SEE What Aloe Vera Does In Your Body And WHY Egyptians Called It The Plant Of Immortality!

aloe vera

When it comes to Aloe, you must keep evolving your consciousness about its unbelievable health benefits.

The Aloe (aka Aloe vera) is a flowering succulent plant native to Africa. Its thick, fleshy leaves contain a gel that is used medicinally, while the green, more fibrous part that surrounds the Aloe vera is the source of aloe latex, which is principally used as a laxative. The Aloe vera has amazing 6,000-year history of use!

Truly, for many justified reasons, the plant was known among the Egyptians as the plant of immortality and among the Native Americans as the wand of heaven. It was depicted on stone carvings and given as burial gifts to pharaohs. The Aloe vera was used then, as it is today, for medicinal purposes. The Aloe vera gel is widely used in skin products such as moisturizing lotion and sun block products, and it is a natural food flavoring.

 (!)Safety concerns: The Aloe latex taken orally may be unsafe in high doses, and should be avoided. Women who are pregnant should avoid taking the Aloe latex orally, as it may raise the risk of miscarriage and even birth defects.

People with hemorrhoids or kidney problems should not take the Aloe latex either. Because the Aloe may affect blood sugar levels, people scheduled for surgery should not take the Aloe for at least 2 weeks prior to the scheduled date for surgery.

The above safety concerns should be taken into account of course. Yet, the Aloe vera plant comes with a dazzling array of healing benefits — some of which you may have already heard of. You may be even one of those herbalists who grow their own Aloe vera plant in the garden, or in a pot, for those small traumas such as accidental cuts, scrapes, and burns.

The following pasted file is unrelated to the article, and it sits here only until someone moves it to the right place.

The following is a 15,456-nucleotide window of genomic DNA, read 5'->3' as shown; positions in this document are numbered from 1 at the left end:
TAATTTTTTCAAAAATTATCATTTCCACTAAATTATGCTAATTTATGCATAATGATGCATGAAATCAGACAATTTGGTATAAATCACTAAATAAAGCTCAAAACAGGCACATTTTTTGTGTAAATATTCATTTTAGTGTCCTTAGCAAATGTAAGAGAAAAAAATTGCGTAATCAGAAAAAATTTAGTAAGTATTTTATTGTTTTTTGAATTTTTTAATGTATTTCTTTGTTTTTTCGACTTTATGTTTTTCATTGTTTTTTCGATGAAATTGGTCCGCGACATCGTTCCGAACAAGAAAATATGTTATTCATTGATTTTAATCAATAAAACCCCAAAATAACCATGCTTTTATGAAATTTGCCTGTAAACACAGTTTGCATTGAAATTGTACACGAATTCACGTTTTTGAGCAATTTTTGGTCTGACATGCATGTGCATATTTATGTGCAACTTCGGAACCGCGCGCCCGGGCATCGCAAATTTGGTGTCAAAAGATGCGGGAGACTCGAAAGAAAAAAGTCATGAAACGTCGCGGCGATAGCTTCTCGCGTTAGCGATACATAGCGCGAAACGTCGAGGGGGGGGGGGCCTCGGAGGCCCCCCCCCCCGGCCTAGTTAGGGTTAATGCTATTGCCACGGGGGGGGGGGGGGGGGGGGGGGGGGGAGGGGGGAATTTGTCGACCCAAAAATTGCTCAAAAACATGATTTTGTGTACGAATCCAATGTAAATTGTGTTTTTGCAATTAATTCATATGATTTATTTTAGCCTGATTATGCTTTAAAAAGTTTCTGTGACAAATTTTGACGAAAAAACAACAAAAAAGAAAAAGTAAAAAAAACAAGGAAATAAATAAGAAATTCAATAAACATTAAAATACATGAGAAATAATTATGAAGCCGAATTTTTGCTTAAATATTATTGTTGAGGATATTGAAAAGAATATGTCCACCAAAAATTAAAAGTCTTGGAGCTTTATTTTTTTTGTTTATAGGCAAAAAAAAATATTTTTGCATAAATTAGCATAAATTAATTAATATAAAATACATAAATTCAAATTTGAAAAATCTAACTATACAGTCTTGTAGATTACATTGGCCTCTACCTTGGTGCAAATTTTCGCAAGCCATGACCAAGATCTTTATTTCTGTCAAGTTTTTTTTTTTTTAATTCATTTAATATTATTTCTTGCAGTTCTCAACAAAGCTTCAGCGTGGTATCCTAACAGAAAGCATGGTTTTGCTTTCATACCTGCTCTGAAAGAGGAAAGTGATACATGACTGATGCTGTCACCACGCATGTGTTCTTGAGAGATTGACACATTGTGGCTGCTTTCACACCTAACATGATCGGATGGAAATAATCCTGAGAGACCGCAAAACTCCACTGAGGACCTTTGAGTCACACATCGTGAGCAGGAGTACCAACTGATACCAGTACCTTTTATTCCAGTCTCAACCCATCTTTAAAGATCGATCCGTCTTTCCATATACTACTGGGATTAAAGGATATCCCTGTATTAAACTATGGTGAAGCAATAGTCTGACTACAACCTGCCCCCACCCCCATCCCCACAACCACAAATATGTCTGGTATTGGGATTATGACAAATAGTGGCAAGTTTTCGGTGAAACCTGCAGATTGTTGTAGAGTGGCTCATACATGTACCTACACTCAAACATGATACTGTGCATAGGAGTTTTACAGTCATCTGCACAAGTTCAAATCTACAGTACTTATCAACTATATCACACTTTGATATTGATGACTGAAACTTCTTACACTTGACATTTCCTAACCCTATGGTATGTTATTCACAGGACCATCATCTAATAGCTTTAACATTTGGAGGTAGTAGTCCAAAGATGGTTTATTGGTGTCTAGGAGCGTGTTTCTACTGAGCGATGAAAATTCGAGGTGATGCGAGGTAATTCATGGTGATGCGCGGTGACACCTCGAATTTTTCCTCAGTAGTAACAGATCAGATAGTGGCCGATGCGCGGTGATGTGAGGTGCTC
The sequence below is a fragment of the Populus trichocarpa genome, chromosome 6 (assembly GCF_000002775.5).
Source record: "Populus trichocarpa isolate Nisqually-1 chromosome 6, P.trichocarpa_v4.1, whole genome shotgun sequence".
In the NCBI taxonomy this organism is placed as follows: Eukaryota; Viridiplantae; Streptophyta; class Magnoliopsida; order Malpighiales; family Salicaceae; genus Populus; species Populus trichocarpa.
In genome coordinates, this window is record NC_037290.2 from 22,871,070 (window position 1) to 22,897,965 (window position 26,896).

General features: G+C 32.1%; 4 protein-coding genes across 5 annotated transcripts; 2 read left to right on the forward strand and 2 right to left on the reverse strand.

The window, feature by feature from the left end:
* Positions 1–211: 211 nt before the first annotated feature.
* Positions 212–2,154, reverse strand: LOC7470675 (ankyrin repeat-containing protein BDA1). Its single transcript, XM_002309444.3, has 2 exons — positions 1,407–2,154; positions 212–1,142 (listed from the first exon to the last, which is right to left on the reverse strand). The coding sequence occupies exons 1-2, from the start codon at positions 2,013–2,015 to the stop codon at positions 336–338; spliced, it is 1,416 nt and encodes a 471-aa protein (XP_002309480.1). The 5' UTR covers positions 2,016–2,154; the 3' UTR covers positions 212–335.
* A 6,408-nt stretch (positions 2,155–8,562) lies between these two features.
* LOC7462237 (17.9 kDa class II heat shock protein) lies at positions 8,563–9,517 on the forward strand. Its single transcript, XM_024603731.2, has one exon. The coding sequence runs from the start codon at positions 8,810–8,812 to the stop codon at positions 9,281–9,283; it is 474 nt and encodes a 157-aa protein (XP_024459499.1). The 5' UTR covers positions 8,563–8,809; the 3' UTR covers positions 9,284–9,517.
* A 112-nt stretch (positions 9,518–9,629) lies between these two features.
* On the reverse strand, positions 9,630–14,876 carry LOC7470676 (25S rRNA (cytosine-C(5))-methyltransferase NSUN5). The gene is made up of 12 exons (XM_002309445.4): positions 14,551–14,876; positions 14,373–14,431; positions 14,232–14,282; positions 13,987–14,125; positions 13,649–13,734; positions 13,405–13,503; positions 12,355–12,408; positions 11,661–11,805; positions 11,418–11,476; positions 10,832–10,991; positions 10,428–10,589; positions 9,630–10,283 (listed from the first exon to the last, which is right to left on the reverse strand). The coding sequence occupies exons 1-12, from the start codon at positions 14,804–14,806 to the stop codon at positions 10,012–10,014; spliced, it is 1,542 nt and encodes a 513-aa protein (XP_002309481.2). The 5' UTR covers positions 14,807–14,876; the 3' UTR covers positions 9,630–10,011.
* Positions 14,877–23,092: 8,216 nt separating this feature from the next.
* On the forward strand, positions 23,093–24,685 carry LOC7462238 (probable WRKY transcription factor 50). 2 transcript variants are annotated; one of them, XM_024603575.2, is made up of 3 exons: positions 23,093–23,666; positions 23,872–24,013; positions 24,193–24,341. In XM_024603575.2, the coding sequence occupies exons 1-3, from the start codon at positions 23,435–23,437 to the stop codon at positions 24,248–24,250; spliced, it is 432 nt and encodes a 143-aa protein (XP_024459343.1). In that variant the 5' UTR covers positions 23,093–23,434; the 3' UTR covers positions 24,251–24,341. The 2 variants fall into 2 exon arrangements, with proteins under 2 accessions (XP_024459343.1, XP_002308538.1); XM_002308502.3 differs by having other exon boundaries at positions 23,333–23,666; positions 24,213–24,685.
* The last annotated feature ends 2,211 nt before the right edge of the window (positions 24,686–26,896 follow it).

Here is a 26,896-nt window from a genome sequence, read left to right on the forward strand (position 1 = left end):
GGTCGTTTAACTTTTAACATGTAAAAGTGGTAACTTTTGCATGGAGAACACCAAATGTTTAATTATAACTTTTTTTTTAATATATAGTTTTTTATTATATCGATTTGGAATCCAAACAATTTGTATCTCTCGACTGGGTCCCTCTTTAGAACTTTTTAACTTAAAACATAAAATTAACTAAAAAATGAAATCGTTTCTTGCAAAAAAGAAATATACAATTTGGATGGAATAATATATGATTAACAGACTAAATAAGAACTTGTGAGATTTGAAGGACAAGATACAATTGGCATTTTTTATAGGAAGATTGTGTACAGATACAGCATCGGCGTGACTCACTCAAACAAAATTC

Anyway, did you know that the Aloe vera is not only limited to topical use, but it is actually even more beneficial for you when taken orally?

This wellness of the Aloe vera comes from over 200 biologically active, naturally occurring constituents in the plant, which include: amino acids, polysaccharides, vitamins, enzymes, and minerals that play an important role in nutrient absorption in the body.

As per The Journal of Environmental Science and Health, the Aloe vera possesses anti-bacterial, anti-viral, and anti-fungal properties that help the immune system in cleansing the body of numerous toxins and invading pathogens. But that just isn’t all that the Aloe vera juice/gel keeps in stock for you!

Along with adding a nice decorative touch to your home, the Aloe vera boasts a wide range of health benefits:

aloe vera

1. Vitamins

One scientific study  showed that the Aloe vera actually contains vitamin B12, which is required for the production of red blood cells. It could be page-turner news for vegetarians and vegans in particular, who often do not get adequate amounts of B12 through their regular meat-free diet.